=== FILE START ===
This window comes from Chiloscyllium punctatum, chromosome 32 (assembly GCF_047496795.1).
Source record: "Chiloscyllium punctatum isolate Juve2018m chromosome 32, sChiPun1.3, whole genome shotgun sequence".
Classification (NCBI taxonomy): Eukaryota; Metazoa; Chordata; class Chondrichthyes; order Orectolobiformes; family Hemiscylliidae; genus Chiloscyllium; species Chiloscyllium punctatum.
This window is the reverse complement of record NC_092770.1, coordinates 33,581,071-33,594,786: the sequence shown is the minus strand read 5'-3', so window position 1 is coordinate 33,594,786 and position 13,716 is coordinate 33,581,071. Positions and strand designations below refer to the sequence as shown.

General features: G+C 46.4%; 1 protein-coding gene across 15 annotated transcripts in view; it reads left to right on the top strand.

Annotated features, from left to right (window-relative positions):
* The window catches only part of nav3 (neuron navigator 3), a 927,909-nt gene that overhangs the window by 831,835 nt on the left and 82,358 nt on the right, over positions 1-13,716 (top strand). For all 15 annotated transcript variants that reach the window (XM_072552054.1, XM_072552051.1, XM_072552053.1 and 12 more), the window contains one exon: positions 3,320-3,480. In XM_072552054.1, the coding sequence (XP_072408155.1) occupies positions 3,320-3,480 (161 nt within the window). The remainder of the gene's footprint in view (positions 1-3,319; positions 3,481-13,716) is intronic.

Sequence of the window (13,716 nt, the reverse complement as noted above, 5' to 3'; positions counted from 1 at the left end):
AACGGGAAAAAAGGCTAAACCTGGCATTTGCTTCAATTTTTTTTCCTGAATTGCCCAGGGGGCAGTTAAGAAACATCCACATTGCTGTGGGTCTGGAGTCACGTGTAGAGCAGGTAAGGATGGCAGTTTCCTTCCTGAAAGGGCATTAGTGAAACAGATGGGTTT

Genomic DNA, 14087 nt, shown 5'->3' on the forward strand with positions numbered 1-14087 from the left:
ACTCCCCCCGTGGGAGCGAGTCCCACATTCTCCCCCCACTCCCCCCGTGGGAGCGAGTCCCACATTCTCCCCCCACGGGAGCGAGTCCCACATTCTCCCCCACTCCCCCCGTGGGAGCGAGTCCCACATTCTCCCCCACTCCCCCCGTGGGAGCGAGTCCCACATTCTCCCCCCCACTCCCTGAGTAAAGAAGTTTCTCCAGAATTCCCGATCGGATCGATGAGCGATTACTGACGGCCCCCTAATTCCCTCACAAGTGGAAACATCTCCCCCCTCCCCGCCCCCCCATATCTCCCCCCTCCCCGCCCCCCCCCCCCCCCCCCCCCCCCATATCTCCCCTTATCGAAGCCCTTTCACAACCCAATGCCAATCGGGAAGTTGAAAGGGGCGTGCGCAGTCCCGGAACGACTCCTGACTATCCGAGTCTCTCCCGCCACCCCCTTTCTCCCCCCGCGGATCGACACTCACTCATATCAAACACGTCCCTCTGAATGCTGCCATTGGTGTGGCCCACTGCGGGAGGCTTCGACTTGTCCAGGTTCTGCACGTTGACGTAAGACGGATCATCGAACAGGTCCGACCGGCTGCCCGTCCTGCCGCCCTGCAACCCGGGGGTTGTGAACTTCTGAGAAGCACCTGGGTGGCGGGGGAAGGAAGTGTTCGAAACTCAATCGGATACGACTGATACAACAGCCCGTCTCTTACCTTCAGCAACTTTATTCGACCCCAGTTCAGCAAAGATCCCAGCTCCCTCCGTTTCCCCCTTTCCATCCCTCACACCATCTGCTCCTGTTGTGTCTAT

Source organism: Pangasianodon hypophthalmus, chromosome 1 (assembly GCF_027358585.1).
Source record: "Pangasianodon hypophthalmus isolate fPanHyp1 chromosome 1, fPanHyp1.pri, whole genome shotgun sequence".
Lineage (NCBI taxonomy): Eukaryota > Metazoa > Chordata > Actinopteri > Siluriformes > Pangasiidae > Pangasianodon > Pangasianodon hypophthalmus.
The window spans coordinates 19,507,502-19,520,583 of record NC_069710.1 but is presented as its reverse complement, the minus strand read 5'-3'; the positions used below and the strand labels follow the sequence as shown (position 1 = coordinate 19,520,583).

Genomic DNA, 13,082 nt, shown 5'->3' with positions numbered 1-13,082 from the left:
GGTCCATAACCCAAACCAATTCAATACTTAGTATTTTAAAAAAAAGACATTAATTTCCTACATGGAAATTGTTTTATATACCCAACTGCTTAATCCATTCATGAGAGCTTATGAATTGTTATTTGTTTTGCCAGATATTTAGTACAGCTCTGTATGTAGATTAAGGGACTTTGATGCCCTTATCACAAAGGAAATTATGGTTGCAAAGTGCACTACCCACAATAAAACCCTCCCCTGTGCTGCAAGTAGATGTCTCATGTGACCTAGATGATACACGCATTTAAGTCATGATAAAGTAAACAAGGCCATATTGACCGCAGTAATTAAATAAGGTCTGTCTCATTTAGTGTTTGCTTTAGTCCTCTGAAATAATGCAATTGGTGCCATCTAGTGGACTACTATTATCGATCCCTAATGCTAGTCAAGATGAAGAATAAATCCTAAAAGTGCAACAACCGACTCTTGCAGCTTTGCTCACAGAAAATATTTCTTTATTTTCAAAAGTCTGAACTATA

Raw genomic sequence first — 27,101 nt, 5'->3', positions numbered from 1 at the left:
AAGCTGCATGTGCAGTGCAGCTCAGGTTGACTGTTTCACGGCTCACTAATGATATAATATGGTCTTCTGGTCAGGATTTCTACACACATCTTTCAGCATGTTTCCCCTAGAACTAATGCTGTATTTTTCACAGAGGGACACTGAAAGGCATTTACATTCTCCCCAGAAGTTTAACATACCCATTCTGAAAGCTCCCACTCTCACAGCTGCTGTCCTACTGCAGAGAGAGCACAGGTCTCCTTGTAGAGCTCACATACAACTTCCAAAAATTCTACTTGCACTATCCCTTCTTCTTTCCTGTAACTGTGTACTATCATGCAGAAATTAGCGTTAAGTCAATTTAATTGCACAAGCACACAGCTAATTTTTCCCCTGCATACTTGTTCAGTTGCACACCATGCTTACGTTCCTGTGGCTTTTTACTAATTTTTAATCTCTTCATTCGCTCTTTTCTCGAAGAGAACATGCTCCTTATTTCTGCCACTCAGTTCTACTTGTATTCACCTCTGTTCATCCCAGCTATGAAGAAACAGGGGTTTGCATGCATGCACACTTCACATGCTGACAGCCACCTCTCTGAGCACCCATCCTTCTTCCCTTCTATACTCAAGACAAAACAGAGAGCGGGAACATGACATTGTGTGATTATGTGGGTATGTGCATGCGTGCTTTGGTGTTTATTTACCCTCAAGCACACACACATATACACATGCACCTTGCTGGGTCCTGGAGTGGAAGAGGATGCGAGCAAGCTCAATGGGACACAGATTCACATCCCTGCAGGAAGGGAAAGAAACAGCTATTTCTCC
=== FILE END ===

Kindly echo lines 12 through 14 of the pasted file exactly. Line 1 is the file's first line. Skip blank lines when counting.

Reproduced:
Source organism: Pangasianodon hypophthalmus, chromosome 1 (assembly GCF_027358585.1).
Source record: "Pangasianodon hypophthalmus isolate fPanHyp1 chromosome 1, fPanHyp1.pri, whole genome shotgun sequence".
Lineage (NCBI taxonomy): Eukaryota > Metazoa > Chordata > Actinopteri > Siluriformes > Pangasiidae > Pangasianodon > Pangasianodon hypophthalmus.